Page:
Thorium bred Uranium-233 can be used to make atomic bombs, despite what proponents may claim.

http://kevinmeyerson.wordpress.com/2012/05/07/thorium-nuclear-bombs-short-version/  May 7, 2012

Thorium bred Uranium-233 can be used to make atomic bombs, despite what proponents may claim.

You don’t have to trust me on this, see what the experts at various institutions have to say below:

MIT Energy Initiative, The Future of the Nuclear Fuel Cycle

Appendix A starts on page 181 of the Appendices PDF file. The relevant statement from MIT is:

  • Proliferation And Security Groundrules:
    Irradiating thorium produces weapons-useable material. Policy decisions on appropriate ground rules are required before devoting significant resources toward such fuel cycles. U-233 can be treated two ways.
  • Analogous to U-235. If the U-235 content of uranium is less than 20% U-235 or less than 13% U-233 with the remainder being U-238, the uranium mixture is non-weapons material. However, isotopic dilution in U-238 can significantly compromise many of the benefits.
  • Analogous to plutonium. Plutonium can not be degraded thus enhanced safeguards are used. The same strategy can be used with U-233. A complicating factor (see below) is that U-233 is always contaminated with U-232 that has decay products that give off high energy gamma radiation which requires additional measures to protect worker health and safety. There has been no consensus on the safeguards / nonproliferation benefits of this radiation field.

The point being made here is that thorium can be used to make Uranium-233, which in turn can be used to make bombs. The complicating U-232 contamination mentioned above is what many of the thorium proponents refer to as making thorium resistant to proliferation. MIT has more to say about this proliferation protection in their summary:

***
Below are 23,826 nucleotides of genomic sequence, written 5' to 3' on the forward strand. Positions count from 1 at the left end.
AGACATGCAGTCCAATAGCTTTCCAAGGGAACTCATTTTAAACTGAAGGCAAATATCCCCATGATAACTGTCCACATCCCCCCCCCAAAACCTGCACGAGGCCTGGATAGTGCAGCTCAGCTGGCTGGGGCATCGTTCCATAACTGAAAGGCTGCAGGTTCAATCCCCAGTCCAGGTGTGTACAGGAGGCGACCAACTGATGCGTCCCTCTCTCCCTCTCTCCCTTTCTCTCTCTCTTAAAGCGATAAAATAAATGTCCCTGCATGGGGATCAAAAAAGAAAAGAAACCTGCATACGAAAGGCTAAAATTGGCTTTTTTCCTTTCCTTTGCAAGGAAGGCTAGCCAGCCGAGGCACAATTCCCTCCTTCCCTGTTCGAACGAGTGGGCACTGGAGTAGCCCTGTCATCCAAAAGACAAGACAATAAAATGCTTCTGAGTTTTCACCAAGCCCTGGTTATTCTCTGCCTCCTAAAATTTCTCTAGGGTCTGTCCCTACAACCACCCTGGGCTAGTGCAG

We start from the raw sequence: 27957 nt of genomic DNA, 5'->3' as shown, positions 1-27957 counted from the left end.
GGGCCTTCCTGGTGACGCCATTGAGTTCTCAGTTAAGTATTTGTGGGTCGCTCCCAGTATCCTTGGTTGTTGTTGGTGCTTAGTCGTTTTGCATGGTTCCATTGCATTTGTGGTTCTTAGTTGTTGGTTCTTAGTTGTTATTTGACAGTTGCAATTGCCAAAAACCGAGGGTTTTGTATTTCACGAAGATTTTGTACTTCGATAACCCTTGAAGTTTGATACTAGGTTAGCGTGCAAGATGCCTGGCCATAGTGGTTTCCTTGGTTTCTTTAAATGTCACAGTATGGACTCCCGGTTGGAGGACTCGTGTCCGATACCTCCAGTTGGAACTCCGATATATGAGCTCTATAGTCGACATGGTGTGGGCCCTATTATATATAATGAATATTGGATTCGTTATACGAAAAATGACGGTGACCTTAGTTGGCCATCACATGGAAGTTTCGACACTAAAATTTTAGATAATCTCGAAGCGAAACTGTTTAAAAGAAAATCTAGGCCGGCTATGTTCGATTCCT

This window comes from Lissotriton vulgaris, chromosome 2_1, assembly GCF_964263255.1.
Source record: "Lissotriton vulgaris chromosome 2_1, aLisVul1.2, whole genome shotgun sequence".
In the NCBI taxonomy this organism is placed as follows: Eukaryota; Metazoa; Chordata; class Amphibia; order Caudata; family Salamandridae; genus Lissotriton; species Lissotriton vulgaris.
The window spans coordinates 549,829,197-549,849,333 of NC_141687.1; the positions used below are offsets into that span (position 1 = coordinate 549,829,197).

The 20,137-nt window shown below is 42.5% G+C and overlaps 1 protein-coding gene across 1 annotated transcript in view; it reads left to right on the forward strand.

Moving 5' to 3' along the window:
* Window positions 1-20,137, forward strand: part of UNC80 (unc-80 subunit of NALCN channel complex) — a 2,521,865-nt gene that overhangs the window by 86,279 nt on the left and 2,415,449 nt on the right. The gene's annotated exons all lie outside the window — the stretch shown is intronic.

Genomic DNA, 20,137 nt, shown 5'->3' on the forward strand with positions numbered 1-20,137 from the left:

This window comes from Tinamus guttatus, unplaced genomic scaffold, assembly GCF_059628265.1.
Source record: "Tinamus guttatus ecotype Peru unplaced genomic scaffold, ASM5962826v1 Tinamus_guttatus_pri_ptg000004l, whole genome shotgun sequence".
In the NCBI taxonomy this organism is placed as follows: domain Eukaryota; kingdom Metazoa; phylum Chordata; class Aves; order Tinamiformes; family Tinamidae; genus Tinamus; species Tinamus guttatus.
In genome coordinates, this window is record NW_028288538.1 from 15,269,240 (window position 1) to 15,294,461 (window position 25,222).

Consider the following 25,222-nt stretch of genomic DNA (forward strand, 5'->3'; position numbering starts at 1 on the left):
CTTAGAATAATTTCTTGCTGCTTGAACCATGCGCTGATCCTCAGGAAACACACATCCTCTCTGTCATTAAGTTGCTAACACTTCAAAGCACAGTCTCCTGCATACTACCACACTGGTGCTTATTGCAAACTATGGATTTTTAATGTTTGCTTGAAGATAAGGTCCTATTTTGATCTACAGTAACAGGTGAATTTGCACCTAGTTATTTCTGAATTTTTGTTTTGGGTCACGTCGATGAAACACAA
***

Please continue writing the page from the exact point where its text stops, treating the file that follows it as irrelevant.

On one hand, high radiation dose [from U-232 decay] provides self protection to separated fissile material against diversion and misuse. On the other hand, it makes the U-233 recycling more complex and costly.

The point here is that the U-233 is in fact subject to ‘diversion and misuse’ (like atomic bombs) if it can be separated out from the highly radioactive U-232 contaminants. If the U-232 is not somehow processed out, however, there is no way to operate the reactor for peaceful purposes, or otherwise.

Oak Ridge National Laboratory

Filtering contaminants out of thorium bred U-233 to make weapons grade fissile material is not rocket science. Oak Ridge National Laboratory (ORNL) created a process to do this. They kindly wrote about it in a history included in the ORNL Review publication (search the long page for the words “THOREX” or “Uranium-233″):………..

Tax-payers in USA and China to cough up for Thorium nuclear reactors, (that have military uses)

 

SPECIAL REPORT-The U.S. government lab behind China’s nuclear power push Dec 20, 2013  Dec 20 (Reuters) – Scientists in Shanghai are attempting a breakthrough in nuclear energy: reactors powered by thorium, an alternative to uranium.

The project is run by the Chinese Academy of Sciences, a government body with close military ties that coordinates the country’s science-and-technology strategy. The academy has designated thorium as a priority for China’s top laboratories. The program has a budget of $350 million. And it’s being spearheaded by the influential son of a former Chinese president.

But even as China bulks up its military muscle through means ranging from espionage to heavy spending, it is pursuing this aspect of its technology game plan with the blessing – and the help – of the United States.

China has enlisted a storied partner for its thorium push: Oak Ridge National Laboratory. The U.S. government institute produced the plutonium used for the Manhattan Project and laid important groundwork for the commercial and military use of nuclear power.